Just too sort of ok to be true.
Perhaps the most remarkable thing about Clint Eastwood’s new film, Jersey Boys, is the inclusion of the character of Joe Pesci. The character of Joe Pesci is, of course, based on the actual Joe Pesci but played by a man named Joseph Russo. Both Russo and Eastwood seem to be under the impression that Pesci behaved like his Goodfellas character Tommy DeVito (curiously and confusingly named after a member of The Four Seasons) when he was a young man, yet to become an actor. At one point Pesci asks ‘Funny how?’, which must surely be a reference to DeVito’s famous outburst in Scorsese’s film. What’s even more amazing is how Eastwood’s film completely fails to recognised the peculiar humour in Pesci’s inclusion in the true story of Frankie Valli and the Four Seasons. During one of the many times one of the members of The Four Seasons addresses the audience directly, Pesci is introduced as being one of, if not the, decisive connection that brought the band together. And then the film moves on. Wait, what?
Franki Valli (John Lloyd Young) is a young man on the brink of entering into the life of a hoodlum that he doesn’t necessarily want. His best friend is Tommy DeVito (Vincent Piazza), who incites Valli toward criminal activity but also encourages his natural, albeit outlandish, vocal gifts. The two are eventually introduced to the youthful Bob Gaudio (Erich Bergin) who appears to have been responsible for writing most of the hits songs that The Four Seasons produced over the lifespan. The group discover a natural chemistry and begin a steady climb to stardom. There is a fourth member, by his own admission the ‘Ringo’ of the group, who remains largely inactive for much of the film and ironically ultimately leaves the band for getting no attention.
The narrative connections to Scorsese’s work extends into Jersey Boys‘ creative sensibilities. In fact, the entire film feels like a curious blend of a musical and Scorsese, with none of the dynamic energy of either. While the film isn’t quite a musical, the sombre tone that Eastwood has wholeheartedly embraced with all his recent work doesn’t connect with the story he’s trying to tell. The rise of the Four Seasons is an inherently compelling story, but Eastwood inexplicably decides to focus on petty bickering than the music, or even the success that must have been plentiful.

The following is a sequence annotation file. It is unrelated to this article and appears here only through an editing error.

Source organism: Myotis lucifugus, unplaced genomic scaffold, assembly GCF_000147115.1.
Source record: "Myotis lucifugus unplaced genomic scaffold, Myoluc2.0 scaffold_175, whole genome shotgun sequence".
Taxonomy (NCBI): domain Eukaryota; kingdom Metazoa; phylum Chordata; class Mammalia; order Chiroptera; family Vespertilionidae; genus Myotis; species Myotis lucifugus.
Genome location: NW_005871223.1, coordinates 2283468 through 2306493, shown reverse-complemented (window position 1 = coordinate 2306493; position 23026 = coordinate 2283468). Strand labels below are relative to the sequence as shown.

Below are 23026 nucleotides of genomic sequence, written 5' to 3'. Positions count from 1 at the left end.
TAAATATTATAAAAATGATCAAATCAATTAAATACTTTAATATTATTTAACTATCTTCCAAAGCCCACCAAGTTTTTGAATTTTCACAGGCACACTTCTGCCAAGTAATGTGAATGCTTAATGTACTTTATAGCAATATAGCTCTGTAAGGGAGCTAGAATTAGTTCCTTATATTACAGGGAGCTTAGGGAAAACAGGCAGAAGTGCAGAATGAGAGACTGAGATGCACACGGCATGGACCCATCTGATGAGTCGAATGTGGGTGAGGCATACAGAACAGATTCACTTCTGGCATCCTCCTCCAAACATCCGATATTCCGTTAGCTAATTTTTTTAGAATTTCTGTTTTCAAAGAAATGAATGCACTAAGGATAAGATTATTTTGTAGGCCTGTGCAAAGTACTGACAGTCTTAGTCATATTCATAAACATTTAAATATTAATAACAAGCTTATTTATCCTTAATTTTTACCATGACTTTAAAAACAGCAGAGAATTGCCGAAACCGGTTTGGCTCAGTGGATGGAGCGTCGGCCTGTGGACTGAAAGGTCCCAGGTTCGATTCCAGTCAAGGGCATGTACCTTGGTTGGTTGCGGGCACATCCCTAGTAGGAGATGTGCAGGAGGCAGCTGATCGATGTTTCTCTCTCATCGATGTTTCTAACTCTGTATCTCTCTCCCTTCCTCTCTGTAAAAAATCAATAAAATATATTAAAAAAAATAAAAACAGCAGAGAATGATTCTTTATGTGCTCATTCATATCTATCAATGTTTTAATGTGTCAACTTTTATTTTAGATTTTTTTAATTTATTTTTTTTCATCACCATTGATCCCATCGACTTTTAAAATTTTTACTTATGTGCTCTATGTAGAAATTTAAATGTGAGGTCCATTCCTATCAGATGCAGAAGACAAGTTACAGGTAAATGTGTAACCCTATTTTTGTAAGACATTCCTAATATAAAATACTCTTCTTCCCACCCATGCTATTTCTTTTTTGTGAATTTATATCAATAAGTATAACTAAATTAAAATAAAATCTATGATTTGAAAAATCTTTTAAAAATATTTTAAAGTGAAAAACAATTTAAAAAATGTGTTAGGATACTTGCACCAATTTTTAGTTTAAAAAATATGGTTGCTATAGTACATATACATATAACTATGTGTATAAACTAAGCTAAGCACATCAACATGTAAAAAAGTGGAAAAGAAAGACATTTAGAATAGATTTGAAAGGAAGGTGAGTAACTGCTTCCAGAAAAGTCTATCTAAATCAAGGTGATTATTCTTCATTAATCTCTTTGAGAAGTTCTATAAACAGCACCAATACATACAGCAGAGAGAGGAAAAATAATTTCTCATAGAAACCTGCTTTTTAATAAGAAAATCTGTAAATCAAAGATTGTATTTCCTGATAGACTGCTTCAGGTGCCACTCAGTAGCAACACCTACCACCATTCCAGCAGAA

Jersey Boys fares best when the music comes to the fore, allowing the naturally catchy tunes of The Four Seasons to do Eastwood’s work for him. With one notable exception toward the conclusion, the film is not presented as a musical in the sense that every performance is entirely diegetic. While this does reduce the variety with which Eastwood can present each song, restricted essentially to the band either in a recording studio or performing on stage, the consistently energetic music makes these moments the best in the movie.
John Lloyd Young as Valli is outstanding to the point that…you can’t take your eyes of him. Piazza as Tommy DeVito and Christopher Walken as Jersey mob figure Gyp DeCarlo are also standouts although the rest of the cast fail to make much of an impression, particularly next to the immensely magnetic presence of Young. The issue with these characters is that they’re astonishingly one-note. Valli is a loyal family man who, as far as the film suggests, rarely behaved poorly in his entire life despite a family breakdown and the ambiguous death of his daughter. DeVito is also singularly mean-spirited and distrustful and, despite the character admitting himself that there are always two sides to the story, we never see any other side of him.
Thanks to some strong central performances, a slick sense of production and the enormously catchy music of The Four Seasons, Jersey Boys is never dull. The real issue is Eastwood’s muted sense of style, which does not suit such a story of discovery and creative energy. There are two sides of the story, like DeVito says, and not all fame is champagne and caviar. But surely a lot of it would be.
Side Note: “Anyhow, here’s the point: without Joe Pesci, we likely wouldn’t have The Four Seasons, Jersey Boys (the play or the film), Goodfellas or My Cousin Vinny. There are likely plenty more links to be made, but probably best to stop here before the universe collapses on itself.” – Eric Dodds, TIME Magazine (Full article here.)